A group of Ryerson architecture students won an interuniversity competition to design a customizable, factory-made affordable housing unit.
Second- and third-year students Shengnan Gao, Nicole Burdynewicz, Elizabeth Young, Alvin Huang and Justin Arbesman were announced as the winners of the 2018 Canadian Centre for Architecture’s Interuniversity Charrette at the Université du Québec à Montréal on Nov. 16. The group won a one-year membership to the Canadian Centre for Architecture (CCA), as well as books from the CCA bookstore.
This year’s competition was called Housing One by One. Students had to design a structure, no bigger than one square metre, that could serve as the basic building block of a dwelling.
The group proposed hexagonal modules, one metre wide, that could be added together to form a honeycomb-like residence. These residences could be set up above ground between two buildings by attaching each end of the residence to the walls of the neighbouring buildings. Residents would access the dwellings using the fire stairs of one of the buildings.
The cheapest residence would consist of five hexagonal modules, and would include a kitchen, a bathroom and a bedroom. It would come with plumbing and electrical systems that would run through the floor and ceiling plates of the hexagons.
More expensive models would contain more modules. The hexagonal shape allows the modules to be stacked diagonally into whatever configurations the resident desires.
“It would be a compact living style,” Gao said. “But now this kind of housing has become more and more trendy, so it would be popular for young people.”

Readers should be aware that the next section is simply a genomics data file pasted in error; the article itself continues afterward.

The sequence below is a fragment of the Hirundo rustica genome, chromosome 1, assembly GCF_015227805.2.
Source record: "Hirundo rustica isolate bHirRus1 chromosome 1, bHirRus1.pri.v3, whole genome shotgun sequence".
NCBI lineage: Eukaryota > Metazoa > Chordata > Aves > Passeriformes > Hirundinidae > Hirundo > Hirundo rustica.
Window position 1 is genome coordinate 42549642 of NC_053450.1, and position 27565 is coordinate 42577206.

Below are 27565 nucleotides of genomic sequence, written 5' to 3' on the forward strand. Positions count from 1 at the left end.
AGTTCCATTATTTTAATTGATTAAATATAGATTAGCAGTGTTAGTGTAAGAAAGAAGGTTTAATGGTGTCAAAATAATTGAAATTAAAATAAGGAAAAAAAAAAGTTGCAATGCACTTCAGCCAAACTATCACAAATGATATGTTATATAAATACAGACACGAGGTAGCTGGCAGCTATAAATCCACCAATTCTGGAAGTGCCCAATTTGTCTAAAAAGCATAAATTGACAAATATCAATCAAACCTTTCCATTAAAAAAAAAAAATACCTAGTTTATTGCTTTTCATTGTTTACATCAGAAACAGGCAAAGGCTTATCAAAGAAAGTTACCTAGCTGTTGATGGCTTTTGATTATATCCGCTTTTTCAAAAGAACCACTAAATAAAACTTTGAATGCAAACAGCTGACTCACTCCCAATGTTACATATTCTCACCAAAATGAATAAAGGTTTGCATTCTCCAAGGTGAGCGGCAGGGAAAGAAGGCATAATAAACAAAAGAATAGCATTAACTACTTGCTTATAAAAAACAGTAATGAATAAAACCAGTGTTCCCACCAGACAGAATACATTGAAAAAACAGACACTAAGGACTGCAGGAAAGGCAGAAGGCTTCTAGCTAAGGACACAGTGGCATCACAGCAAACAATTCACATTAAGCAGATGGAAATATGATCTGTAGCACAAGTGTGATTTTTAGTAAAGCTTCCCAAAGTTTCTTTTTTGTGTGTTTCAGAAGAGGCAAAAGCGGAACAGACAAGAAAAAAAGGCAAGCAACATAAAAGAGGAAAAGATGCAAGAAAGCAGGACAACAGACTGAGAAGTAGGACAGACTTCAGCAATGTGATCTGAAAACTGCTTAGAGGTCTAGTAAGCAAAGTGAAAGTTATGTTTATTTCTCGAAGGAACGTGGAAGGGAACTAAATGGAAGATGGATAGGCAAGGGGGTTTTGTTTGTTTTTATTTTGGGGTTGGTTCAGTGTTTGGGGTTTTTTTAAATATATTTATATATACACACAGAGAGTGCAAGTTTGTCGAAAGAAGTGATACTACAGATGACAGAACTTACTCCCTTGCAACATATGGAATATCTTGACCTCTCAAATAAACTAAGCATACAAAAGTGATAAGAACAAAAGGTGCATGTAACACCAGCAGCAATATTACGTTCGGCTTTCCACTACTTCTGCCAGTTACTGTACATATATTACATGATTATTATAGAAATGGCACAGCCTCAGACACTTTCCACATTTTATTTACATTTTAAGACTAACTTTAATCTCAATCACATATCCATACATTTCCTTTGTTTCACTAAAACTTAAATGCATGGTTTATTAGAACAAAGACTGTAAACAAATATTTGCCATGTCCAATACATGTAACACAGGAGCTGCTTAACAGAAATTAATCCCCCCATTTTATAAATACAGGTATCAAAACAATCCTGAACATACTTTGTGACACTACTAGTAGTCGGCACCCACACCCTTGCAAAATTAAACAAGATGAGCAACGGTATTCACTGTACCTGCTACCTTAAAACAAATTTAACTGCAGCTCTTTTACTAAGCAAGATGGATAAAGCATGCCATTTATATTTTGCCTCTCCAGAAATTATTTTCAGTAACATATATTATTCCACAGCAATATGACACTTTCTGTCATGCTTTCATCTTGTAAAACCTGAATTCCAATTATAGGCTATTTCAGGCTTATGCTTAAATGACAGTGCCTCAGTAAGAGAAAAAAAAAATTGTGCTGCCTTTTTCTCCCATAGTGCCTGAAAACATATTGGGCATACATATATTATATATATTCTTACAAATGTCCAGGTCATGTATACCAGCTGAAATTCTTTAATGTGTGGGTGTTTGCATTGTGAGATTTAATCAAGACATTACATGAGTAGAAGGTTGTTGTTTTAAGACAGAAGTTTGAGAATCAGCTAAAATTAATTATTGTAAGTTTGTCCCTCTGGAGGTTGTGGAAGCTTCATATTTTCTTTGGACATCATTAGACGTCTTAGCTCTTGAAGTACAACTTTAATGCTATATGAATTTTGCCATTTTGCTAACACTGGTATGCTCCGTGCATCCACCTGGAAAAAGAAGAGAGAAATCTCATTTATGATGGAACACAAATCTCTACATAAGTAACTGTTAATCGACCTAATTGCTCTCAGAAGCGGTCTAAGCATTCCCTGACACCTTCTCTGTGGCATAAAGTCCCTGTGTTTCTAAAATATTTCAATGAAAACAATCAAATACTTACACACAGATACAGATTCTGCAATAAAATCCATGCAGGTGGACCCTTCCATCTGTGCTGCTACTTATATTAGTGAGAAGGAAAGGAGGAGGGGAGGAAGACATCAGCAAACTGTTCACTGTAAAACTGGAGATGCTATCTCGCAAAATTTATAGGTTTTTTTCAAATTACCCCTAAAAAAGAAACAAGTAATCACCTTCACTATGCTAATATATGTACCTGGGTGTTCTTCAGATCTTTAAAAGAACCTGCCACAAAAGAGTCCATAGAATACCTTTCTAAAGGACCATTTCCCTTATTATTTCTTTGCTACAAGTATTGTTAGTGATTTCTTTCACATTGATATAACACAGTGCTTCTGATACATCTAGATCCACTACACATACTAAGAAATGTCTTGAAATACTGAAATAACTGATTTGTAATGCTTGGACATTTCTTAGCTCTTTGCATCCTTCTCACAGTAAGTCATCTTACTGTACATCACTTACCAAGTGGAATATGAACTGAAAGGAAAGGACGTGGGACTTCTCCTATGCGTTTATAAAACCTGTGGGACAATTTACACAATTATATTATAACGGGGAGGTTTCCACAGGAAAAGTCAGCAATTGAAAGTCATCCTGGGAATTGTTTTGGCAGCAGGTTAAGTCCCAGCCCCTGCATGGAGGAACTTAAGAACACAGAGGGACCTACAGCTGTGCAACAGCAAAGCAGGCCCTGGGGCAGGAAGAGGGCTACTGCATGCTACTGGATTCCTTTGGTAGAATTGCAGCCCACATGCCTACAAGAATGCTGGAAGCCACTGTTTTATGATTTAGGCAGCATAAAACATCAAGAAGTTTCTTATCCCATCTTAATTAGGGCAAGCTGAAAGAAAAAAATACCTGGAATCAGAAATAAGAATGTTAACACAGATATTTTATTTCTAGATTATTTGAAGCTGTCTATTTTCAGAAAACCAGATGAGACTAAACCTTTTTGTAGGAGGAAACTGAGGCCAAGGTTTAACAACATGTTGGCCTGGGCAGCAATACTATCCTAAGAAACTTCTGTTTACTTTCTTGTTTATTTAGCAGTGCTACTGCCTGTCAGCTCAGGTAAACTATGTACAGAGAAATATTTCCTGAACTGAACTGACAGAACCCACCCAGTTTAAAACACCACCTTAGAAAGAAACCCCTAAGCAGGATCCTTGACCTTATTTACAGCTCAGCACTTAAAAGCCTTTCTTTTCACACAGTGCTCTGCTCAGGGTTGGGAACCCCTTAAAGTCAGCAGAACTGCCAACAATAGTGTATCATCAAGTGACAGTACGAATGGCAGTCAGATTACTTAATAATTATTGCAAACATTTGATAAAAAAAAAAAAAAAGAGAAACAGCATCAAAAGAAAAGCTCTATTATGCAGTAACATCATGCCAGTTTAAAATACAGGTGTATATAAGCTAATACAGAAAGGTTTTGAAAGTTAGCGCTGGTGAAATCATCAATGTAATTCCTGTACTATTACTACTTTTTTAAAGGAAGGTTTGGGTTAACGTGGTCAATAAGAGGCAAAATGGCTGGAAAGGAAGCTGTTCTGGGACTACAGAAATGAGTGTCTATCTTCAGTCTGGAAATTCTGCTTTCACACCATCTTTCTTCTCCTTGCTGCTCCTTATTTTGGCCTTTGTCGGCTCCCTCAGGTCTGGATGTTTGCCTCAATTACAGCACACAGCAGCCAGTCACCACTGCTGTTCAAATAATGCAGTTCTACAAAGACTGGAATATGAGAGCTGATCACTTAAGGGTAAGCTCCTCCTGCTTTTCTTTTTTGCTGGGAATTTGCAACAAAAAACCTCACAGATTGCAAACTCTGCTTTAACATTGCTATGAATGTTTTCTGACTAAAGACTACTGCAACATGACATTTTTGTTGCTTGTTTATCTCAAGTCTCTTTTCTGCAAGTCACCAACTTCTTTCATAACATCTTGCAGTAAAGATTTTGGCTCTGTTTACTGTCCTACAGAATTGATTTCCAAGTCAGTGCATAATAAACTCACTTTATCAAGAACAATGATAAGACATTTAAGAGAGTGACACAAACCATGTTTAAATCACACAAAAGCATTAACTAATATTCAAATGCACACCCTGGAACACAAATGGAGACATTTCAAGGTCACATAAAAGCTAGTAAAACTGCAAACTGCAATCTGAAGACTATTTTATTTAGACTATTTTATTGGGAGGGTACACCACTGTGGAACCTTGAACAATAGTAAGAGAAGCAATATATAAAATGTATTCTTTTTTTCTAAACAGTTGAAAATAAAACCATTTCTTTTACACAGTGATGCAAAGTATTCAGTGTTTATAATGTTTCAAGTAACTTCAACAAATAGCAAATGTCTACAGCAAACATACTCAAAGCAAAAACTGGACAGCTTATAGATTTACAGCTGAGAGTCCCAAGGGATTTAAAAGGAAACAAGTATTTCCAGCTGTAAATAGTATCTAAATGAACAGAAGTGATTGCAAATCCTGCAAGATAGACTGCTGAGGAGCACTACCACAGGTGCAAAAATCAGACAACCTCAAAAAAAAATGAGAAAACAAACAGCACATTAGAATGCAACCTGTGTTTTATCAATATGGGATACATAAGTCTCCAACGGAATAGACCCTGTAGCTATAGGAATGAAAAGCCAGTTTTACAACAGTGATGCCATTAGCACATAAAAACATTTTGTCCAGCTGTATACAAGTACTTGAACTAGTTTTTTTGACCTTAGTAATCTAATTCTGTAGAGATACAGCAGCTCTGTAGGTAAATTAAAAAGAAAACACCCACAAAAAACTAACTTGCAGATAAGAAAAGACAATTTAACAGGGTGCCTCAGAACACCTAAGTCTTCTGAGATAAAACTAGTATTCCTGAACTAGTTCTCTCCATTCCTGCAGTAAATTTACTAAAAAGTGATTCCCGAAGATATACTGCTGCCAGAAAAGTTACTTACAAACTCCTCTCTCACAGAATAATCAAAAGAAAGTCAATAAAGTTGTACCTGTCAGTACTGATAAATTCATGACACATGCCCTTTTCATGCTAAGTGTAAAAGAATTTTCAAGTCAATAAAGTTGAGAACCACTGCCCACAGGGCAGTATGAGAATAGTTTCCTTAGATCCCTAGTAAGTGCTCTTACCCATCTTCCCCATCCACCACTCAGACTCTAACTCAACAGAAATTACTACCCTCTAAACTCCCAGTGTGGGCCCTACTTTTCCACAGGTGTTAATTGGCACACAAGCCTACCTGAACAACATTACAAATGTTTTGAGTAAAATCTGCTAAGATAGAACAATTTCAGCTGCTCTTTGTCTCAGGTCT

The trend of designing tiny but affordable dwellings has spread across the world, as cities have become more populated. Burdynewicz said that a source of inspiration for the group was a plan developed by a New York firm to create hexagonal sleeping pods that could be arranged in vertical rows beside buildings to provide sleeping spaces for homeless people. “The world’s narrowest house,” a triangular, multi-storey dwelling in Warsaw that is 1.2 metres at its widest, also inspired the students.
“We were really inspired by the Japanese housing style,” Gao added. “They always have a compact living style.
“With young people trying to save money on housing and actually get out of their parents’ home, I think it’s a good idea for them.”
Although the group’s design is based on ideas from around the world, the issues of unaffordable housing and rapid densification hit close to home. The Greater Toronto Area grows by about 100,000 people per year, according to a report by an architecture firm working on converting laneway garages into small houses.
The same report indicates that housing prices have likewise increased. In 2017, average home prices rose by 22 per cent from 2016, which were already 17 per cent higher than they were in 2015.
Torontonians who turn to renting because homeownership is too expensive face challenges of their own. A report by Advocacy Centre for Tenants Ontario indicates that in Toronto in 2017, only 1.1 per cent of lodgings were vacant, meaning that prospective renters had few choices. The lack of options makes it easier for landlords to increase rent.
According to the report, one-bedroom apartments that were available averaged about $1,200 in rent per month, making them too expensive for many low-income Torontonians. Close to 50 per cent of tenant households in Toronto spent more than 30 per cent of their income on housing costs in 2017.
When the architecture students were creating their design, they were “looking at unused spaces inside Toronto,” Burdynewicz said. “There are a bunch of laneways downtown that this could be applied to.”
Even areas around Ryerson’s Student Learning Centre and Kerr Hall could be sites for the honeycomb-style residence, Gao said.
As cities like Toronto continue to grow, small, cheap lodging like the honeycomb homes will likely become more common, Burdynewicz said. Living in the comparatively large dwellings that many of us are used to will be less and less possible with increasing densification, she said.